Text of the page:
Top 10 Tips for Choral Directors Everywhere from Dianne Berkun-Menaker
This year, Dianne Berkun-Menaker is working with 16 teachers through the Music Educators Workshop to share her Cross-Choral Training™ method.Cross-Choral Training is a holistic and experiential approach to voice and musicianship training designed by Ms. Berkun-Menaker for the Brooklyn Youth Chorus, which prepares students to sing challenging music of many different genres and styles in both an educational context and on the professional stage. The voice program, created in partnership with Jeannette LoVetri, is based on vocal function and health and supports the development of the individual singers as well as the ensemble. Here are her top 10 tips for choral directors everywhere.
1. Ask, don’t tell.
If we learn best what we learn for ourselves, then the job of the good choral leader is to guide the students to derive the elements and concepts of music through directed questions, thoughtful reflection on experiences, and ever-increasing awareness.
2. Fear not high notes or high expectations.
Set the bar high but never too far out of reach. Most all children can learn to sing—and sing well—when instruction is clear, based on things they can understand and do, and in sync with how the vocal instrument functions.
3. Success breeds success.
With every musical challenge we have only to take one step ahead to feel a sense of accomplishment and confidence in achieving our goals. Begin by discriminating amongst the largest generalities—same or different—and how (longer, shorter, higher, lower)—and narrow the focus until the answer is unmistakable.
4. It’s not “one sound fits all.”
Authentic performances of various musical styles usually include a vocal quality that is distinctive from other styles. In the same way that it can sound silly to hear an operatic sound applied to a show tune, we need not direct children to sing all styles of music with the same vocal quality. Even the youngest children can—and enjoy—playing their vocal instruments with varied colors and textures.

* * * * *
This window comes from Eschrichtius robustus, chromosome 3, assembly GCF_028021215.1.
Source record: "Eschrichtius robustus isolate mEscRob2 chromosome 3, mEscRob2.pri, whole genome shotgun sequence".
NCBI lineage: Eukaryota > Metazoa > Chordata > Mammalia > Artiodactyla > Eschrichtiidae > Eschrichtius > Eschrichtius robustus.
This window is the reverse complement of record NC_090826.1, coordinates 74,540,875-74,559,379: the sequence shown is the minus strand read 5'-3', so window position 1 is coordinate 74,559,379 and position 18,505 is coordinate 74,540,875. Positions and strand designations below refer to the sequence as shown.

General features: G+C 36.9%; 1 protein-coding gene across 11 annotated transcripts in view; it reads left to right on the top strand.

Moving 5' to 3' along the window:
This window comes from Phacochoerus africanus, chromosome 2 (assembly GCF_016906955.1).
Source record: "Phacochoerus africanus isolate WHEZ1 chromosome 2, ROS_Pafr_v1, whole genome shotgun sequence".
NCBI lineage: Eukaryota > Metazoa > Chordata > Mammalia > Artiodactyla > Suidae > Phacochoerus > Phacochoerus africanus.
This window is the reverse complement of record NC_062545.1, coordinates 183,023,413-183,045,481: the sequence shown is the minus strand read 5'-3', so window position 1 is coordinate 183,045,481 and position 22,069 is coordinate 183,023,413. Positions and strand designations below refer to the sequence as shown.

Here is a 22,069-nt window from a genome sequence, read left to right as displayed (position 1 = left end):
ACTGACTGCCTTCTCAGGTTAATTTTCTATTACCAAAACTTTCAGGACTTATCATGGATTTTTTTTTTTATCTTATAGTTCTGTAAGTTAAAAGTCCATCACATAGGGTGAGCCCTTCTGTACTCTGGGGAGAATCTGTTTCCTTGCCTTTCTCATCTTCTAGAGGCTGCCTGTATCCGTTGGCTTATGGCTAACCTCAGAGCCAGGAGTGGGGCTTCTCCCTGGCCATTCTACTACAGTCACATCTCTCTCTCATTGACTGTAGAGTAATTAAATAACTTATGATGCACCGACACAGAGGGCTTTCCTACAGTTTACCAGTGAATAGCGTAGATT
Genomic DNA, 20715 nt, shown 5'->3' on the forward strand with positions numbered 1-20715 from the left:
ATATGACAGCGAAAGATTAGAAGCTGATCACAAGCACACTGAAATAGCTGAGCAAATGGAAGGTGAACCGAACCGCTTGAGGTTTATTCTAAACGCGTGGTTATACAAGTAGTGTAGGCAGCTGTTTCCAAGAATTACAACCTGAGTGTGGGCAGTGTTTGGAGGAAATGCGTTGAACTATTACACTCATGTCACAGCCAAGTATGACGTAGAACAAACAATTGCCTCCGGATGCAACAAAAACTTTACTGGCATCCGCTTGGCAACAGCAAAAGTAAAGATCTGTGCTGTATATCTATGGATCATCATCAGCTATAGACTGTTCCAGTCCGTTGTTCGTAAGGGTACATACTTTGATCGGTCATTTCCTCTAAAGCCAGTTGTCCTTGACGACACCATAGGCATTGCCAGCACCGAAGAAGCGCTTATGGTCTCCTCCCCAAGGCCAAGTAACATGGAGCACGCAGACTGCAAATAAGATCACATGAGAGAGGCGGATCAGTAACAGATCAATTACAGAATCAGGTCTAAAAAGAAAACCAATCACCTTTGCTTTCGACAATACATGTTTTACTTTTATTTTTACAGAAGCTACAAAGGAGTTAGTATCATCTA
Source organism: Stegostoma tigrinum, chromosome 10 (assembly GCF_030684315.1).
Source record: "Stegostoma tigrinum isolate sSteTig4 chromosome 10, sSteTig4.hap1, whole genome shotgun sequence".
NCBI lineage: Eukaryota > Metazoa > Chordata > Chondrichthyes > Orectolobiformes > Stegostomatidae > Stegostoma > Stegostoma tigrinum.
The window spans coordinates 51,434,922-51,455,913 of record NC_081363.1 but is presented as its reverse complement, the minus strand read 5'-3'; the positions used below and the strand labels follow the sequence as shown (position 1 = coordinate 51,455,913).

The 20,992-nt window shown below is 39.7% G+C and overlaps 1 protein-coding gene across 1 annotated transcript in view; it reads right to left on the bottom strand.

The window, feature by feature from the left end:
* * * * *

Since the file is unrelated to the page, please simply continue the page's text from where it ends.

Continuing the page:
5. Don’t build a house of cards.
In a results-minded culture, it is tempting to focus on the finished product before having shored up the foundation with a lasting and healthy technique. Take the time to establish the fundamentals, beginning with the coordination between the body and the breath, then build a framework on register balance, and finish with vowel sound colors.
6. What’s under the hood?
Before we can get the vocal engine humming beautifully, we have to address the sound at its source—the muscles of the larynx and the vocal folds. A good paint job cannot disguise poor function underneath. For clarity, vitality, and consistency in the sound, we must strengthen the vocal fold closure and coordination.
7. Use it or lose it!
For the average chorister, head register (light mechanism) is the weaker vocal adjustment. Since most speech and popular music singing are chest register dominant, there is little opportunity to develop head register unless it is done intentionally. Spend time cultivating this quality—isolating it, strengthening it, moving it higher and lower in pitch—until it can be integrated into the whole, allowing for expanded pitch range, a wider range of timbres, and the ability to sing in a consistent quality from top to bottom.
8. The chicken and the horse or the cart before the egg?
Singers are often confused by vocal language such as “sing from your diaphragm” or “resonate the sound in your mask.” Too often, singers are asked to focus on a desired result instead of the direct actions they can take toward achieving it. A well supported, resonant sound, with warmth or brilliance, is a product of how we shape and adjust the vocal tract and regulate air pressure. Begin with what students can do most easily, like “open your mouth, smile, use more pressure from your abdominal muscles,” until the singers develop enough skill to call the result at will.
9. What’s in your magic bag?
Often teachers move from source to source looking for the list of exercises that will transform the sound of their groups. In reality, there is very little magic in a scale pattern. The teachers' bag of tricks contains only a mental concept of the desired sound, his or her ability to evaluate what is heard for how it is being produced, and an understanding of the mechanics for changing what is heard. Focus on these skills and go work your own magic!
10. Ordering a well-blended chorus—maestro or barista?
Combine one-part unified register quality, one-part unified vowel sound shapes, and one-part equal dynamics—then, sing and enjoy!
Music Educators Workshop